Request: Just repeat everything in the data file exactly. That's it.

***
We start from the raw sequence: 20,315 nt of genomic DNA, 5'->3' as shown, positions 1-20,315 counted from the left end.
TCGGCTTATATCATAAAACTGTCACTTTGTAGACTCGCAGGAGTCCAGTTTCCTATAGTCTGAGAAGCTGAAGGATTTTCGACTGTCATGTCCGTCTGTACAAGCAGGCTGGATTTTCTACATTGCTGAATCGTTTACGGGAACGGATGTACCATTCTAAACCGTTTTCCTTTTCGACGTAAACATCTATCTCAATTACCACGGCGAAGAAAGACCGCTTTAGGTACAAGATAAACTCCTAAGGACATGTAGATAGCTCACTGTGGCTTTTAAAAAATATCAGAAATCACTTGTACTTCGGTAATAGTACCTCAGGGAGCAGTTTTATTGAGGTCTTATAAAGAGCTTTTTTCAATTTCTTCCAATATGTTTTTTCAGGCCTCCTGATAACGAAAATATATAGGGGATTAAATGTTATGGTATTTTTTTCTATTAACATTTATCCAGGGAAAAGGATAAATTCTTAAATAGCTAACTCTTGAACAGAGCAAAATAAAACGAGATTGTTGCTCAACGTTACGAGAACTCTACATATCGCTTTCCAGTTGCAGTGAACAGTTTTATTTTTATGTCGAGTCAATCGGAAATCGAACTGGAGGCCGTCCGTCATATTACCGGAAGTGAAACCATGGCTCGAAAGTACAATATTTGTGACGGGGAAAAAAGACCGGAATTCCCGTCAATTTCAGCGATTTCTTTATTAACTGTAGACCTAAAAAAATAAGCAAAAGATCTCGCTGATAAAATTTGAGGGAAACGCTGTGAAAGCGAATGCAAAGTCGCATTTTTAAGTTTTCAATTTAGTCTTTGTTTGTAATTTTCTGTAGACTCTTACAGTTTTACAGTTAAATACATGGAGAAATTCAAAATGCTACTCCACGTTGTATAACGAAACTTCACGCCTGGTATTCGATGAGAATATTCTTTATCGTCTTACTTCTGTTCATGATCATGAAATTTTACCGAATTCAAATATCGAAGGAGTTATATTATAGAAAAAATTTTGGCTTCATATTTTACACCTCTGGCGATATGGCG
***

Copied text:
We start from the raw sequence: 20,315 nt of genomic DNA, 5'->3' as shown, positions 1-20,315 counted from the left end.
TCGGCTTATATCATAAAACTGTCACTTTGTAGACTCGCAGGAGTCCAGTTTCCTATAGTCTGAGAAGCTGAAGGATTTTCGACTGTCATGTCCGTCTGTACAAGCAGGCTGGATTTTCTACATTGCTGAATCGTTTACGGGAACGGATGTACCATTCTAAACCGTTTTCCTTTTCGACGTAAACATCTATCTCAATTACCACGGCGAAGAAAGACCGCTTTAGGTACAAGATAAACTCCTAAGGACATGTAGATAGCTCACTGTGGCTTTTAAAAAATATCAGAAATCACTTGTACTTCGGTAATAGTACCTCAGGGAGCAGTTTTATTGAGGTCTTATAAAGAGCTTTTTTCAATTTCTTCCAATATGTTTTTTCAGGCCTCCTGATAACGAAAATATATAGGGGATTAAATGTTATGGTATTTTTTTCTATTAACATTTATCCAGGGAAAAGGATAAATTCTTAAATAGCTAACTCTTGAACAGAGCAAAATAAAACGAGATTGTTGCTCAACGTTACGAGAACTCTACATATCGCTTTCCAGTTGCAGTGAACAGTTTTATTTTTATGTCGAGTCAATCGGAAATCGAACTGGAGGCCGTCCGTCATATTACCGGAAGTGAAACCATGGCTCGAAAGTACAATATTTGTGACGGGGAAAAAAGACCGGAATTCCCGTCAATTTCAGCGATTTCTTTATTAACTGTAGACCTAAAAAAATAAGCAAAAGATCTCGCTGATAAAATTTGAGGGAAACGCTGTGAAAGCGAATGCAAAGTCGCATTTTTAAGTTTTCAATTTAGTCTTTGTTTGTAATTTTCTGTAGACTCTTACAGTTTTACAGTTAAATACATGGAGAAATTCAAAATGCTACTCCACGTTGTATAACGAAACTTCACGCCTGGTATTCGATGAGAATATTCTTTATCGTCTTACTTCTGTTCATGATCATGAAATTTTACCGAATTCAAATATCGAAGGAGTTATATTATAGAAAAAATTTTGGCTTCATATTTTACACCTCTGGCGATATGGCG